On Starting Over

The tricky part about starting over is figuring out what to leave behind, says Emily Rapp.

This is what I did in 2013: lost my son Ronan to Tay-Sachs disease, got divorced, moved in with the love of my life, bought part of a house, published my second book, quit one of my jobs, wrote thousands of pages, went on a book tour, got pregnant, got engaged, and at the very end of the year, went on a babymoon in Mexico, a place I’ve wanted to visit for 20 years.

I thought about the thunderous progression of these events at midnight in Guanajuato, a charming city in Northern Mexico, as the New Year’s bells chimed, drunk diners kissed the cheeks of companions and strangers, and K.D. Lang and Tony Bennett sang a duet on the wide screen television mounted on the wall of the Diego and Frida Restaurant. Our waitress gave us each a bag of grapes so we could feed each other wishes for the upcoming year.

We walked home at 2am along the cobblestone streets past Quanajuato’s many art museums, the darkness cut at a particular moody angle by soft streetlights. I felt like we were moving through a fine yellow fog or had landed in a scene from a 19th century novel. We should remember this, Kent said. It’s the small moments like these that are the most magical. A dance party with a DJ was still going strong near the zocalo.

Earlier that evening we had stood with others in the entryway of a packed church as a priest encouraged the gathered penitents to put God first in the new year. As is the custom, many people had wrapped up the baby Jesus from their home nativities and bundled him in colorful, fuzzy blankets for the journey to the church for a blessing. Blinking, multicolored lights jazzed up the altar where the priest stood in full cream and gold garb. The crowd we stood in shifted and coughed in the chilly night air. My rudimentary Spanish skills, left over from a few spacey high school terms and one totally checked out college semester, had me catching every other word. It didn’t matter. One year was ending, the other beginning, and it felt like the whole world had spilled into the streets.

I kept thinking my son is dead. He is not in this world, what world is he in?

Kent was right about small moments being those that stick. When so many life-changing things happen in one year, adding up to a literal life reboot in my case, it can be hard to know what to feel or when to feel it. I texted my friend Cynthia many times this fall: I thought I would feel this way when this happened but I felt this way. Last year felt like recrafting the template of expectation, which is a big part of what makes life thick with joy and sadness. I found and still find myself distracted for days at a time, then focused for hours, then numb. Is it the continuous process of grief? Or is it something else and if so, what? I thought about this for two weeks.

Mexico is a country with concentrating ambient noise. In Mexico City, below our friend’s spacious and light-filled third floor apartment, a street market set up once a week. We strolled through, buying cheese and baby slippers for our daughter, nuts and fruit and shaving cream. The knife sharpener called in the street, taxis honked, the click of high heels on the sidewalk punctuated mobile conversations. In Guanajuato, the chime of the basilica marked the hours, barking dogs patrolled rooftops while others nosed through bags of garbage on the street. Someone was always whistling or setting off a firecracker or shaking out a rug on a patio. At least once a day there was the sound of a parade starting up or an errant trumpet trilling. A lone mariachi singer fastened onto one note somewhere in the neighborhood, practicing. Children cried and parents argued to the sounds of food frying.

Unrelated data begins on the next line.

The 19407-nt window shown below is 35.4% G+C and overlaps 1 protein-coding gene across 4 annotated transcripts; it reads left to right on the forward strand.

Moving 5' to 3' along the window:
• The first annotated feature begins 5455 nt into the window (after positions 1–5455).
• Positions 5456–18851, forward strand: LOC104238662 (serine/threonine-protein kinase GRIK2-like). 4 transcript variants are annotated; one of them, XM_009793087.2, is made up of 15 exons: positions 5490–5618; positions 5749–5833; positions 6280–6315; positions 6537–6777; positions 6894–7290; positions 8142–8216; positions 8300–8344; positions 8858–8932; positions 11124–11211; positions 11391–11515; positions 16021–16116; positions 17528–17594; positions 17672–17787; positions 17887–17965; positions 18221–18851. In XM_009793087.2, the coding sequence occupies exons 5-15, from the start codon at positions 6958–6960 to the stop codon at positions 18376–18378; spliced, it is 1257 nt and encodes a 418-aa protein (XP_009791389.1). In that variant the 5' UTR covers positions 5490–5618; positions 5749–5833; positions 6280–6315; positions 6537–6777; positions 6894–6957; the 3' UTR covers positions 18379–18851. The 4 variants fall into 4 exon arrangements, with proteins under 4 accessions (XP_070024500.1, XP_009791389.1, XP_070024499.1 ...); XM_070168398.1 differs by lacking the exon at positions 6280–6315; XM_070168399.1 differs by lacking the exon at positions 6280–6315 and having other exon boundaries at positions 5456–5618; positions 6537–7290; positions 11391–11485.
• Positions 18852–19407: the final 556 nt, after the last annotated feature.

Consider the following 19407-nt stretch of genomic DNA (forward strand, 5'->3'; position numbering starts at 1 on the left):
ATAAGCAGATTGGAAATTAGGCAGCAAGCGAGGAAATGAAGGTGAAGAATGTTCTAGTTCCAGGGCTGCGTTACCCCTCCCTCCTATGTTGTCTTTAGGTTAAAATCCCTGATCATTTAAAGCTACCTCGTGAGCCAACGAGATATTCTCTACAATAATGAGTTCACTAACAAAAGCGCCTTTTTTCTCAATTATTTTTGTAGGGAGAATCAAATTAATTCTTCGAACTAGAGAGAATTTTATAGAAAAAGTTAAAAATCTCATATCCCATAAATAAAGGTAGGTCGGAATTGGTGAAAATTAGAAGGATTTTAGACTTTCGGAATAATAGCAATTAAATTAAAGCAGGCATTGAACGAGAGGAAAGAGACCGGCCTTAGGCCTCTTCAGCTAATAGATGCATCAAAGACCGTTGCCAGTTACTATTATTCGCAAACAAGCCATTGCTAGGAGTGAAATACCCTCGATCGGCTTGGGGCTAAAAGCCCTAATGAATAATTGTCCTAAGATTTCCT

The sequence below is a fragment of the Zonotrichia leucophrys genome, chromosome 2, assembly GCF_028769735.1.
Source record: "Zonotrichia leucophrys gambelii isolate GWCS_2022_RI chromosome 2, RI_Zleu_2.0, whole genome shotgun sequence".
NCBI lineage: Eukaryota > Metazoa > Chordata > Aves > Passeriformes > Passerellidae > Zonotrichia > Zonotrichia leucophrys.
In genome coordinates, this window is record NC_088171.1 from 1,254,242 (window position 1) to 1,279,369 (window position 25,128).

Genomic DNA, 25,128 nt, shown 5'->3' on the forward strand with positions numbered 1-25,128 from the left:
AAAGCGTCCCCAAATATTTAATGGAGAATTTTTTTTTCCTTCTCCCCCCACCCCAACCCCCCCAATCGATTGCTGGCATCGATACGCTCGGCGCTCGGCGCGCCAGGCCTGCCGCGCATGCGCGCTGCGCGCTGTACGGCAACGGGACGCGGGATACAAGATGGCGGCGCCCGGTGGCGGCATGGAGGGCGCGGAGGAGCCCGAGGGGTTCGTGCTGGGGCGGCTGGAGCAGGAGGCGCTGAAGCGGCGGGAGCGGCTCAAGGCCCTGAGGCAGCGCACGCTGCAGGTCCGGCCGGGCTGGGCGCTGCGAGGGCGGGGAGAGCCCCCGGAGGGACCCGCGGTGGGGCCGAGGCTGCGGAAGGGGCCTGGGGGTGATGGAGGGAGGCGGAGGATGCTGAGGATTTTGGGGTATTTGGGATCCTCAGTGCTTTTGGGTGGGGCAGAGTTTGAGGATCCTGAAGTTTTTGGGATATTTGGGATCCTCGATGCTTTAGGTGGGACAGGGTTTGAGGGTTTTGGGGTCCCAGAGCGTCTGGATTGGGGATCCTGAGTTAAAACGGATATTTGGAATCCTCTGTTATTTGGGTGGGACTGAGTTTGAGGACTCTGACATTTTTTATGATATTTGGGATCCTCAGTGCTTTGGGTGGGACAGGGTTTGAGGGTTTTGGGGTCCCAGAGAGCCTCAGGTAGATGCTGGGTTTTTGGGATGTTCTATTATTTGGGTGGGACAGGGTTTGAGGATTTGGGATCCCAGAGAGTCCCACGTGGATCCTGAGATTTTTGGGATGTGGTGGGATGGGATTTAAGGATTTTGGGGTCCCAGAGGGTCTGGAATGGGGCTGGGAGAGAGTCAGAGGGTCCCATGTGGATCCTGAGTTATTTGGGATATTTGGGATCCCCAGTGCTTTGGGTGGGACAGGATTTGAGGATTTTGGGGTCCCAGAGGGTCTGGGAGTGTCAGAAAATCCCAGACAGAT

One of the best elements of travel is the way it allows you to see outside yourself, and from that perspective, see yourself and other people anew. I decided in Mexico that I would try to feel lucky, even though I’ve been told my entire life that I was spectacularly unlucky, and even though I try not to believe in luck.

The tricky part about starting over is figuring out what to leave behind and what to carry into the next year. I’ve tried everything to clear a path for newness—burning up “stories about myself” in fireplaces, chanting, yoga, big workouts on the first of the year, but life, if my 2013 has anything to say, happens on its own, whether you want it to or not. Life brings you experiences, not luck.

Back in Palm Springs, where it’s a sunny 70 degrees almost every day this first month of 2014, and where we are planning our wedding and shopping for baby clothes, it’s luck I’d like to kick to the curb, or at least my attachment to it. I think about all the things people said to me in 2013: I would die if I were you; God must know you can handle more than other people; you are so brave; you are so tragic; I can’t imagine being you.

Here’s why luck is a concept I’m trying to free myself of for good in 2014, and why wishes remain wishes and not goals or lies: Nobody is brave or tragic.

These are not choices people make in any year, at any time, or in any place. You can choose to live or die, of course, but some people, like my son Ronan, are not even given this rudimentary choice. If luck is understood as only chance and not as the outcome of some moral path or “making good choices” to achieve some end, then we are all at its mercy.

So let wishes stay wishes. Let them stay pure. Bite them in half and eat them like grapes. Nobody makes their own luck, but we are each responsible for making—and sometimes remaking—our own lives.

Role/Reboot regular contributor, Emily Rapp, is a professor in the University of Cailfornia-Riverside Palm Desert MFA program and the author, most recently, of The Still Point of the Turning World.

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